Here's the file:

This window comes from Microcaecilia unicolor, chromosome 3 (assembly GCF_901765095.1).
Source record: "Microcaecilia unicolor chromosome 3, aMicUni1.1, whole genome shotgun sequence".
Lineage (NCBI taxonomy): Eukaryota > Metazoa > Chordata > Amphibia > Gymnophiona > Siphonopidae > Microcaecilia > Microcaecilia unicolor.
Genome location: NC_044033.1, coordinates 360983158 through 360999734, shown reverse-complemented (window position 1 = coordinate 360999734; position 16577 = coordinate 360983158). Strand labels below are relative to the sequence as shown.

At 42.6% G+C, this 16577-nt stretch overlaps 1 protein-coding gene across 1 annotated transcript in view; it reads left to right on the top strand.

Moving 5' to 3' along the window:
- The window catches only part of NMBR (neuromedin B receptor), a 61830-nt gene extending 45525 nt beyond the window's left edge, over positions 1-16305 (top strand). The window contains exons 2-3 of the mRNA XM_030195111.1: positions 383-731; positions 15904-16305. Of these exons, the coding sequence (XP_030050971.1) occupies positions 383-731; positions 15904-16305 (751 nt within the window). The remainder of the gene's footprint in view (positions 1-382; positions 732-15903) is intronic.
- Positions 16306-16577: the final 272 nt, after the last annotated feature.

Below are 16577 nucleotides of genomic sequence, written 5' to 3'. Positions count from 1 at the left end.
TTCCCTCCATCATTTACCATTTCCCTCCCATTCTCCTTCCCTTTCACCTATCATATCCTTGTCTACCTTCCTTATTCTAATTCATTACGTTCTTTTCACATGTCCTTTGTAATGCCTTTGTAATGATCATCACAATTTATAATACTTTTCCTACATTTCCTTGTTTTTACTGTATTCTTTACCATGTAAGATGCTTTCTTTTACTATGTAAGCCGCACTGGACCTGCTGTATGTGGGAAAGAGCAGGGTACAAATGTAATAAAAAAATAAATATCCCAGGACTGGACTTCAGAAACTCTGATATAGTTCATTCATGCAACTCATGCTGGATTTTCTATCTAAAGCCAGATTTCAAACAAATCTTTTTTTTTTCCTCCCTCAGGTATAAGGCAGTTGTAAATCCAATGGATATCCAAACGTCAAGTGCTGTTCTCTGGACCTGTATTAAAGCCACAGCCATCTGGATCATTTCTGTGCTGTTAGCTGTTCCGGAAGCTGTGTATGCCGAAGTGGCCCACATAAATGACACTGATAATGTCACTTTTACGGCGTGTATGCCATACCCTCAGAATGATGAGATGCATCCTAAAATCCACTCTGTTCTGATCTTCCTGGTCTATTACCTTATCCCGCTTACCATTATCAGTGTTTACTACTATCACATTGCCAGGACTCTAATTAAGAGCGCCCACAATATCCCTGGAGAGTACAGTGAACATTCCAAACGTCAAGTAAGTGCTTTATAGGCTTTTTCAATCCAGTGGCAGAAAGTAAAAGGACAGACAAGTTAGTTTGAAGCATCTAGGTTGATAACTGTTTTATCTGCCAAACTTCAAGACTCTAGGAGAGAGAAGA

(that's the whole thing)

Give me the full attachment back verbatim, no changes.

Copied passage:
This window comes from Microcaecilia unicolor, chromosome 3 (assembly GCF_901765095.1).
Source record: "Microcaecilia unicolor chromosome 3, aMicUni1.1, whole genome shotgun sequence".
Lineage (NCBI taxonomy): Eukaryota > Metazoa > Chordata > Amphibia > Gymnophiona > Siphonopidae > Microcaecilia > Microcaecilia unicolor.
Genome location: NC_044033.1, coordinates 360983158 through 360999734, shown reverse-complemented (window position 1 = coordinate 360999734; position 16577 = coordinate 360983158). Strand labels below are relative to the sequence as shown.

At 42.6% G+C, this 16577-nt stretch overlaps 1 protein-coding gene across 1 annotated transcript in view; it reads left to right on the top strand.

Moving 5' to 3' along the window:
- The window catches only part of NMBR (neuromedin B receptor), a 61830-nt gene extending 45525 nt beyond the window's left edge, over positions 1-16305 (top strand). The window contains exons 2-3 of the mRNA XM_030195111.1: positions 383-731; positions 15904-16305. Of these exons, the coding sequence (XP_030050971.1) occupies positions 383-731; positions 15904-16305 (751 nt within the window). The remainder of the gene's footprint in view (positions 1-382; positions 732-15903) is intronic.
- Positions 16306-16577: the final 272 nt, after the last annotated feature.

Below are 16577 nucleotides of genomic sequence, written 5' to 3'. Positions count from 1 at the left end.
TTCCCTCCATCATTTACCATTTCCCTCCCATTCTCCTTCCCTTTCACCTATCATATCCTTGTCTACCTTCCTTATTCTAATTCATTACGTTCTTTTCACATGTCCTTTGTAATGCCTTTGTAATGATCATCACAATTTATAATACTTTTCCTACATTTCCTTGTTTTTACTGTATTCTTTACCATGTAAGATGCTTTCTTTTACTATGTAAGCCGCACTGGACCTGCTGTATGTGGGAAAGAGCAGGGTACAAATGTAATAAAAAAATAAATATCCCAGGACTGGACTTCAGAAACTCTGATATAGTTCATTCATGCAACTCATGCTGGATTTTCTATCTAAAGCCAGATTTCAAACAAATCTTTTTTTTTTCCTCCCTCAGGTATAAGGCAGTTGTAAATCCAATGGATATCCAAACGTCAAGTGCTGTTCTCTGGACCTGTATTAAAGCCACAGCCATCTGGATCATTTCTGTGCTGTTAGCTGTTCCGGAAGCTGTGTATGCCGAAGTGGCCCACATAAATGACACTGATAATGTCACTTTTACGGCGTGTATGCCATACCCTCAGAATGATGAGATGCATCCTAAAATCCACTCTGTTCTGATCTTCCTGGTCTATTACCTTATCCCGCTTACCATTATCAGTGTTTACTACTATCACATTGCCAGGACTCTAATTAAGAGCGCCCACAATATCCCTGGAGAGTACAGTGAACATTCCAAACGTCAAGTAAGTGCTTTATAGGCTTTTTCAATCCAGTGGCAGAAAGTAAAAGGACAGACAAGTTAGTTTGAAGCATCTAGGTTGATAACTGTTTTATCTGCCAAACTTCAAGACTCTAGGAGAGAGAAGA